I think it is in our nature to be lazy. We work, most of us, only if and when we think we have to (though a number of our civilization's guilt trips and propaganda techniques can make us feel we have to when we really don't). Liberals and conservatives alike deplore lazyness (through they don't agree on what that is). We are told that we get out of our lives (and relationships, and communities) only what we put into them. Loitering in many places is criminal behaviour. Idleness is "the devil's workshop", we are told. We are indoctrinated to believe that a good marriage (or equivalent) takes continuous hard work. That anything worth doing is worth doing well. That time is something we 'invest', carefully and diligently, to generate an optimal 'return', or else it is 'wasted'. And a person who does not keep busy is described as indolent, a word that, tellingly, originally meant incapable of feeling pain.
Despite the propaganda, I think we (and all creatures) are inherently disinclined to do hard work. All this industry is, after all, responsible for most of the pollution, global warming, suburban sprawl and much of the other environmental destruction that is desolating our Earth. The words conservative and conservation both mean to keep things unchanged, leave things as they are.
So I was initially inclined to chalk up my boomer cohort's growing work-fatigue (and my own) to lazyness. But if that were so, we wouldn't have worked so hard, on so many ambitious and ultimately largely fruitless causes, when we were younger. My aversion to taking on responsibility and new commitments is a relatively new personality quirk. When I was younger I wanted more responsibility (because with it came authority) -- "power to the people" meant responsibility as well, and we were ready.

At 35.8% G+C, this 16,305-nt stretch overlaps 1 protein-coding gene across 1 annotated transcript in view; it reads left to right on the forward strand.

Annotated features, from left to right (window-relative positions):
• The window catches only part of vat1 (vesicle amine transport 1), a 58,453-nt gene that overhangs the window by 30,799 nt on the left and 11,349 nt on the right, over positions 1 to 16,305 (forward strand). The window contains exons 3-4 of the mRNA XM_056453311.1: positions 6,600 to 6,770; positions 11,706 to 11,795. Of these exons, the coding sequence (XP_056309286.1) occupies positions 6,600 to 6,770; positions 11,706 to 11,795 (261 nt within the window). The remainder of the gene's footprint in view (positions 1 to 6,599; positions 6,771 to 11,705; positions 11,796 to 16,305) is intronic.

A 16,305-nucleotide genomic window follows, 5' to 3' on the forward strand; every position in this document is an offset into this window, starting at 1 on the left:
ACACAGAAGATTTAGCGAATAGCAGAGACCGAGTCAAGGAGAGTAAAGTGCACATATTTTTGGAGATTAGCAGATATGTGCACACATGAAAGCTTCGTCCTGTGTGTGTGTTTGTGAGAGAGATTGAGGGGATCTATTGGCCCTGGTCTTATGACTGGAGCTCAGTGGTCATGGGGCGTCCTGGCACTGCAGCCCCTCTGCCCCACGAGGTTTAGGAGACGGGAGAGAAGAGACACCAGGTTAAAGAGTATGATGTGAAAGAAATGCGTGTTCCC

It's not that I've become more irresponsible or noncommittal. I still care just as much. I thought to ascribe it, then, to getting older, to having less energy. I used to love to flirt, but damn it's hard work. And if you're not careful, you end up with the object of your attention, some way-too-young-for-you thing, expecting more from you, and then when they open their mouth and say something really boneheaded and your eyes roll back in your head and you run for the hills and say to yourself "Whew, dodged a bullet there". Whereas if it had happened twenty years earlier, well...
David Pollard, Are We Boomers Getting Lazy, or Are We Just Getting Old?